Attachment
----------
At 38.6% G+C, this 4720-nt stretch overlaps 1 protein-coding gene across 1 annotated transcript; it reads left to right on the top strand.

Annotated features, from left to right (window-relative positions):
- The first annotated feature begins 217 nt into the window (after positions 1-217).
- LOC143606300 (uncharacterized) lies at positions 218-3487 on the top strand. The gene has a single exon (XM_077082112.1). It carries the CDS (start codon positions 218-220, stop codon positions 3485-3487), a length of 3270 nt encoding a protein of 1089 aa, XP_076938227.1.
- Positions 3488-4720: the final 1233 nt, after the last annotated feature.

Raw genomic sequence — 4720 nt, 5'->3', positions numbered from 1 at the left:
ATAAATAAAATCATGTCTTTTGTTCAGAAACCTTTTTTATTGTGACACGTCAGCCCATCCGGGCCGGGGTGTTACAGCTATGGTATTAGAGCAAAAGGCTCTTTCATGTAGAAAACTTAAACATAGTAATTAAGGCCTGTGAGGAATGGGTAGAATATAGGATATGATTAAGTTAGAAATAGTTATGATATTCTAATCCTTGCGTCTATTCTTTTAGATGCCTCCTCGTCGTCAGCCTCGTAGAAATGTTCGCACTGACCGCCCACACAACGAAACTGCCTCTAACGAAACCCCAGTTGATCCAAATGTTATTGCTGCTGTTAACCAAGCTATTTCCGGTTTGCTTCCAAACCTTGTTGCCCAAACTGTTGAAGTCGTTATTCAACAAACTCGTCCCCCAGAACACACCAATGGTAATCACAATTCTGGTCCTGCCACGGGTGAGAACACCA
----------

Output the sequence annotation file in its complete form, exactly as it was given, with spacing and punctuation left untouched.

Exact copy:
At 38.6% G+C, this 4720-nt stretch overlaps 1 protein-coding gene across 1 annotated transcript; it reads left to right on the top strand.

Annotated features, from left to right (window-relative positions):
- The first annotated feature begins 217 nt into the window (after positions 1-217).
- LOC143606300 (uncharacterized) lies at positions 218-3487 on the top strand. The gene has a single exon (XM_077082112.1). It carries the CDS (start codon positions 218-220, stop codon positions 3485-3487), a length of 3270 nt encoding a protein of 1089 aa, XP_076938227.1.
- Positions 3488-4720: the final 1233 nt, after the last annotated feature.

Raw genomic sequence — 4720 nt, 5'->3', positions numbered from 1 at the left:
ATAAATAAAATCATGTCTTTTGTTCAGAAACCTTTTTTATTGTGACACGTCAGCCCATCCGGGCCGGGGTGTTACAGCTATGGTATTAGAGCAAAAGGCTCTTTCATGTAGAAAACTTAAACATAGTAATTAAGGCCTGTGAGGAATGGGTAGAATATAGGATATGATTAAGTTAGAAATAGTTATGATATTCTAATCCTTGCGTCTATTCTTTTAGATGCCTCCTCGTCGTCAGCCTCGTAGAAATGTTCGCACTGACCGCCCACACAACGAAACTGCCTCTAACGAAACCCCAGTTGATCCAAATGTTATTGCTGCTGTTAACCAAGCTATTTCCGGTTTGCTTCCAAACCTTGTTGCCCAAACTGTTGAAGTCGTTATTCAACAAACTCGTCCCCCAGAACACACCAATGGTAATCACAATTCTGGTCCTGCCACGGGTGAGAACACCA